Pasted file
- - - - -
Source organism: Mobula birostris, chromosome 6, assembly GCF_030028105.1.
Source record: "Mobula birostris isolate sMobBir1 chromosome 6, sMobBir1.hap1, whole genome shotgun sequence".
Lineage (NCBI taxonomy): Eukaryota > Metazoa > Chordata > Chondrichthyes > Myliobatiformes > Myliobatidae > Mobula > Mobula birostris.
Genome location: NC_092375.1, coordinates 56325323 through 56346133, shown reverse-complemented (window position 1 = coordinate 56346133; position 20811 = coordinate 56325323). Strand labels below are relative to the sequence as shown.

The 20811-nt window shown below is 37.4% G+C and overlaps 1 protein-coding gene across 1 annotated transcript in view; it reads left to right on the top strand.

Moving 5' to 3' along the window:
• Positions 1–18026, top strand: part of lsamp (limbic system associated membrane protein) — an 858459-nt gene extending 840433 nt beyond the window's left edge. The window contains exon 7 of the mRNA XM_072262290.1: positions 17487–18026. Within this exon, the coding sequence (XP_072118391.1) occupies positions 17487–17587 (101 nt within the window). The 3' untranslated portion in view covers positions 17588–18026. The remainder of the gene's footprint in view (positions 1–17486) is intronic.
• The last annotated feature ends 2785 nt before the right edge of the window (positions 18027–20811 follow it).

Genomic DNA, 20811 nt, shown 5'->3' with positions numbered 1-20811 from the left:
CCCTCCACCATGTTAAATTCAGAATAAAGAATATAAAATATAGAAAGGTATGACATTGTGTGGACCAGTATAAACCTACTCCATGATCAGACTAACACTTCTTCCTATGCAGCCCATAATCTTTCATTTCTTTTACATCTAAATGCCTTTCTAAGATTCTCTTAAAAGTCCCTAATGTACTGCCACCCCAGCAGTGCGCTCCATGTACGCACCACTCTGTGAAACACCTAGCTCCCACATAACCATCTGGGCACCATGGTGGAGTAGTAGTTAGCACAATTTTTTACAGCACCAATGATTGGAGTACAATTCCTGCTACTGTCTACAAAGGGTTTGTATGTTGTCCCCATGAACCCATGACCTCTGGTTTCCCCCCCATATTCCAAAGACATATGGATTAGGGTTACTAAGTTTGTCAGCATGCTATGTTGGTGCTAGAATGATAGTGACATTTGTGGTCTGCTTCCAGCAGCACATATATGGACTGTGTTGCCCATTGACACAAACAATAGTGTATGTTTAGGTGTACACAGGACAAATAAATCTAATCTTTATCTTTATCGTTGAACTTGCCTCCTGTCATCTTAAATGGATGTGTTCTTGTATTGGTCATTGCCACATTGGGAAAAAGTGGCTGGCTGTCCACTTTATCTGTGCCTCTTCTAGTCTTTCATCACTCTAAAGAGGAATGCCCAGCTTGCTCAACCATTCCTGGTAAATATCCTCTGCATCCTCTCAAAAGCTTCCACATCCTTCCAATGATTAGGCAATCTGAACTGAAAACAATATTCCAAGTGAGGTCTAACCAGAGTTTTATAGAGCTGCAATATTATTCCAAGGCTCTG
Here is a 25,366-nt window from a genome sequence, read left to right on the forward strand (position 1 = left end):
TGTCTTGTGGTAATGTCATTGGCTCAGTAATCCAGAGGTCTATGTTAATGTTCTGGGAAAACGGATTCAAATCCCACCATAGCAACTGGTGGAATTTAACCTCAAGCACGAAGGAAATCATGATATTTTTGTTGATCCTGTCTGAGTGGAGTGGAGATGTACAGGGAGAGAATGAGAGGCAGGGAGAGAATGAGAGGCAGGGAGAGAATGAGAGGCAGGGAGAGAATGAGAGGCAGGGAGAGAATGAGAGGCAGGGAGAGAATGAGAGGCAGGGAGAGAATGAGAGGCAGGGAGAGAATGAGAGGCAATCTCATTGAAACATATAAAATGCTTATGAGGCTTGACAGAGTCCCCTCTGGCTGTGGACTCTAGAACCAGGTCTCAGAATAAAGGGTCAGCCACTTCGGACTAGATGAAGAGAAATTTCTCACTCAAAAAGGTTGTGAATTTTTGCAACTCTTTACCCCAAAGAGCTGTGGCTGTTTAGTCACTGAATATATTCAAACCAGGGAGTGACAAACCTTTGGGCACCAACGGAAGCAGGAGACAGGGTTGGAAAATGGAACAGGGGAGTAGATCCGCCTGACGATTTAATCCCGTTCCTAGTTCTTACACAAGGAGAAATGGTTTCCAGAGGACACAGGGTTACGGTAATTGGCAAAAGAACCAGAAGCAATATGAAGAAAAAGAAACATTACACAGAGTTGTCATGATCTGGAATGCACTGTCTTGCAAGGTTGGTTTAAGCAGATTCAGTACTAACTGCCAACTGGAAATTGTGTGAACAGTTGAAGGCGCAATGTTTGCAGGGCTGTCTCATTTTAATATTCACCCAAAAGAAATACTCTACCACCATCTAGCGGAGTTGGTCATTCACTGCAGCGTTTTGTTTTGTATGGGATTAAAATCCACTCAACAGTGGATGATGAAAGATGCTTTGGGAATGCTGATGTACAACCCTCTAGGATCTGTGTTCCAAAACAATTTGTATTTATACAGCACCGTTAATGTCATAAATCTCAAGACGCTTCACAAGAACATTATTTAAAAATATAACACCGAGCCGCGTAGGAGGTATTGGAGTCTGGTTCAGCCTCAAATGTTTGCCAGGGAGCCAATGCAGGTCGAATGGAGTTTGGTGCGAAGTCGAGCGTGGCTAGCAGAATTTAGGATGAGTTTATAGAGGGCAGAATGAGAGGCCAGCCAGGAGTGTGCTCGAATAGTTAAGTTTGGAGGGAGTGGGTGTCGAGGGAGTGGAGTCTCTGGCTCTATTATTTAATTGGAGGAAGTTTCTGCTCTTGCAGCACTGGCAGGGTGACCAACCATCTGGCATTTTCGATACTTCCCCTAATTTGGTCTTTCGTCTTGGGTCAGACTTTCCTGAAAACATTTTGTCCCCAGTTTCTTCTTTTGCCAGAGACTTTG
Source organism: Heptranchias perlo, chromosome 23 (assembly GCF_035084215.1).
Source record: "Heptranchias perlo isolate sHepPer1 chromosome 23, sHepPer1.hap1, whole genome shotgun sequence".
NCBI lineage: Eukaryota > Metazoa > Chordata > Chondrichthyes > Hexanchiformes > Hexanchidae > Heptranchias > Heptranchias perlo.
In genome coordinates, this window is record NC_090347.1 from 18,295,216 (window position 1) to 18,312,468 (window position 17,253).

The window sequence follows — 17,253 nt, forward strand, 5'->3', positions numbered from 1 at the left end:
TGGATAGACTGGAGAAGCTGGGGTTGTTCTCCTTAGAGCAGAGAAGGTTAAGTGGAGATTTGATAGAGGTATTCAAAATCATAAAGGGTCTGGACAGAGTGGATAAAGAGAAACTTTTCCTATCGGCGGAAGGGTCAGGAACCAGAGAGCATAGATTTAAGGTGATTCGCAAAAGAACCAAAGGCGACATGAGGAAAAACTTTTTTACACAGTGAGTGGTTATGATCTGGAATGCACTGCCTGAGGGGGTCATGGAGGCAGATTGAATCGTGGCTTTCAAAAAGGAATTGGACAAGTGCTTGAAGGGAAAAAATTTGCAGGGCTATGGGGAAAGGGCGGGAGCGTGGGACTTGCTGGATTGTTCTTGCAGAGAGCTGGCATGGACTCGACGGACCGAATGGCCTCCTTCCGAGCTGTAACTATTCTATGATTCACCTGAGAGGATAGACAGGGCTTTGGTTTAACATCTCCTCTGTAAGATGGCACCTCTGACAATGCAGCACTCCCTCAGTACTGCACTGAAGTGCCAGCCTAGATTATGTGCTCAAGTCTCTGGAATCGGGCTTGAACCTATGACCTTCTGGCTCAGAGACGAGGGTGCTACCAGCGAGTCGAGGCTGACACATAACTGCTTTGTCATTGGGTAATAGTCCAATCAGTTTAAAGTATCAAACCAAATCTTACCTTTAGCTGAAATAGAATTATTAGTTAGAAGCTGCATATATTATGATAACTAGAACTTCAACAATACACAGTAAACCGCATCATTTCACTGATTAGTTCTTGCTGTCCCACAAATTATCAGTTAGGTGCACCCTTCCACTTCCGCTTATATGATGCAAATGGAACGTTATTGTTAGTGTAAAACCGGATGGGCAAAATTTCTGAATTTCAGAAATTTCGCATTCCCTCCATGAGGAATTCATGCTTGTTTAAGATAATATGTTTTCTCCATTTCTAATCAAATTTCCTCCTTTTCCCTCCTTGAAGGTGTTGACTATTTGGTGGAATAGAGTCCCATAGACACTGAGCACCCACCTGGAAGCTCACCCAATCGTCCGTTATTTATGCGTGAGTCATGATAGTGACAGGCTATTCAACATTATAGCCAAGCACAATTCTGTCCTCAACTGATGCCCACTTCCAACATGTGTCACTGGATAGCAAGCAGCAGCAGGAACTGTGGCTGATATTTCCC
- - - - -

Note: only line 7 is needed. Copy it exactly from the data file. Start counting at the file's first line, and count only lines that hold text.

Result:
• Positions 1–18026, top strand: part of lsamp (limbic system associated membrane protein) — an 858459-nt gene extending 840433 nt beyond the window's left edge. The window contains exon 7 of the mRNA XM_072262290.1: positions 17487–18026. Within this exon, the coding sequence (XP_072118391.1) occupies positions 17487–17587 (101 nt within the window). The 3' untranslated portion in view covers positions 17588–18026. The remainder of the gene's footprint in view (positions 1–17486) is intronic.